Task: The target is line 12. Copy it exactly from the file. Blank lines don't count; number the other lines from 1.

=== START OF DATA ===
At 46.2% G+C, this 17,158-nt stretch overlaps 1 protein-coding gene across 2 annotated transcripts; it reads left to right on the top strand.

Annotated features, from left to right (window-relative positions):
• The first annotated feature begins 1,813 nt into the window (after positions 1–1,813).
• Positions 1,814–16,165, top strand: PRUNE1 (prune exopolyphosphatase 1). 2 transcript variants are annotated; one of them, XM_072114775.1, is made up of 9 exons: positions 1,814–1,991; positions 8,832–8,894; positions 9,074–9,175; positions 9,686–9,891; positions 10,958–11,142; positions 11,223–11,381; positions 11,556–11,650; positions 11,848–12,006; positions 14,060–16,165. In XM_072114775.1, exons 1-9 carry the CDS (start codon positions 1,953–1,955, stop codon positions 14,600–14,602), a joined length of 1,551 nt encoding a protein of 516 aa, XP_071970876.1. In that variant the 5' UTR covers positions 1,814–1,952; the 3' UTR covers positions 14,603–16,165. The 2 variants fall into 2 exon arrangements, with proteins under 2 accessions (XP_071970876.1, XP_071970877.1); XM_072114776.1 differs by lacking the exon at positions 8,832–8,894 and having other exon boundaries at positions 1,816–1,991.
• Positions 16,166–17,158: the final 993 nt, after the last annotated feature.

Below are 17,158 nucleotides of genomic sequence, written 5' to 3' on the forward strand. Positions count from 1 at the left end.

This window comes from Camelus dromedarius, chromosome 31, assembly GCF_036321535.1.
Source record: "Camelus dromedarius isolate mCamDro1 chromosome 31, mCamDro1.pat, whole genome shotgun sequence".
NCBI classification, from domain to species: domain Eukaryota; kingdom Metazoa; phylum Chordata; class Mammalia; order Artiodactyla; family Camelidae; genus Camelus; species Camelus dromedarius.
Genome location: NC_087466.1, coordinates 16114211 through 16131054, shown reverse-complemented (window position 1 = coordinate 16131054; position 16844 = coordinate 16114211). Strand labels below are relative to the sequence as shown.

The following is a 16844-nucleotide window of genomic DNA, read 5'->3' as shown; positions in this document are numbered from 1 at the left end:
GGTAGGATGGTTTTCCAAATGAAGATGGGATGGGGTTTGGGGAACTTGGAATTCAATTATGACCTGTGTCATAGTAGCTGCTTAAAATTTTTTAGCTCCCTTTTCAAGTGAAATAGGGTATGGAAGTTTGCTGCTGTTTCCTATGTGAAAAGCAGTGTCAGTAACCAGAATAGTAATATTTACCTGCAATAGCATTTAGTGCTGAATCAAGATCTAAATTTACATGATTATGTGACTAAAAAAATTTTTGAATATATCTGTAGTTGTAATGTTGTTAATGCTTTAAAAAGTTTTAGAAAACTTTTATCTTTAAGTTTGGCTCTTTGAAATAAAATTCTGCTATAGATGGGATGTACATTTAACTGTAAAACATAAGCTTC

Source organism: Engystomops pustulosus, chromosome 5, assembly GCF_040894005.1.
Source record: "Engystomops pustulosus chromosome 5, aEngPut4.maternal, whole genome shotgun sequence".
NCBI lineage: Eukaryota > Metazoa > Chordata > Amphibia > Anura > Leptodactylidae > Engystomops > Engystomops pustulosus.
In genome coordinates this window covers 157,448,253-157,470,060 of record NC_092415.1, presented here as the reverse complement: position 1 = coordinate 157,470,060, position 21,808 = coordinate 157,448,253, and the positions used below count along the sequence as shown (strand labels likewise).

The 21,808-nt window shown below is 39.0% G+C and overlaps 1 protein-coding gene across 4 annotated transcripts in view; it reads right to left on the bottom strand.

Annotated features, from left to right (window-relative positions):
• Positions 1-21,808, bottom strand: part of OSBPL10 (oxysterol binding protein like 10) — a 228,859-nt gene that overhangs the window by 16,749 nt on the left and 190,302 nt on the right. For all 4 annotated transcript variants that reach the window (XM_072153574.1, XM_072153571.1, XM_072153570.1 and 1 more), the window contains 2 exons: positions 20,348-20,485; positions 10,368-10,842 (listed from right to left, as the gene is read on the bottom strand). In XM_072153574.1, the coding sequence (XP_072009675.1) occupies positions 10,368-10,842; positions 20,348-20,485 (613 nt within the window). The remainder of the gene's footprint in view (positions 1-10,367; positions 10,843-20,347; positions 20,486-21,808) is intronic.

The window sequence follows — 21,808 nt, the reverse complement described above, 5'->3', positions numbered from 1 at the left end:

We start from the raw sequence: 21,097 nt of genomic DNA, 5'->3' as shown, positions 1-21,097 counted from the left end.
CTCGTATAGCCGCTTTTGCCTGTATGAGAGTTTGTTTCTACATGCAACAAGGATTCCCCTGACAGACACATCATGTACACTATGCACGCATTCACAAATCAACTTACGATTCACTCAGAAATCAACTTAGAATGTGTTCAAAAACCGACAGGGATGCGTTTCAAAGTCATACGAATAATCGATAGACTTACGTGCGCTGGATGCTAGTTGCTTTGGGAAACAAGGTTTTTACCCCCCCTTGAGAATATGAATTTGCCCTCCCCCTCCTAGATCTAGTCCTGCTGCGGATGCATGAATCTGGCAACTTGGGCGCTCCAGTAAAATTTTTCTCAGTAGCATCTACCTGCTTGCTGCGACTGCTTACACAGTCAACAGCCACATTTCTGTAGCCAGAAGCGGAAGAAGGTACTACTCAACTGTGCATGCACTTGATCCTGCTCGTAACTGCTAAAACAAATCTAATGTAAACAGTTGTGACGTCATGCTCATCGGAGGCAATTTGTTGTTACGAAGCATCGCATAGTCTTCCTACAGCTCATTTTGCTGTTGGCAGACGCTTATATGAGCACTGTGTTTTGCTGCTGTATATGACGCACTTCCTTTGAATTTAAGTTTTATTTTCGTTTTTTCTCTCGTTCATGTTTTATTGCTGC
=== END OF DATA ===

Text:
GGTAGGATGGTTTTCCAAATGAAGATGGGATGGGGTTTGGGGAACTTGGAATTCAATTATGACCTGTGTCATAGTAGCTGCTTAAAATTTTTTAGCTCCCTTTTCAAGTGAAATAGGGTATGGAAGTTTGCTGCTGTTTCCTATGTGAAAAGCAGTGTCAGTAACCAGAATAGTAATATTTACCTGCAATAGCATTTAGTGCTGAATCAAGATCTAAATTTACATGATTATGTGACTAAAAAAATTTTTGAATATATCTGTAGTTGTAATGTTGTTAATGCTTTAAAAAGTTTTAGAAAACTTTTATCTTTAAGTTTGGCTCTTTGAAATAAAATTCTGCTATAGATGGGATGTACATTTAACTGTAAAACATAAGCTTC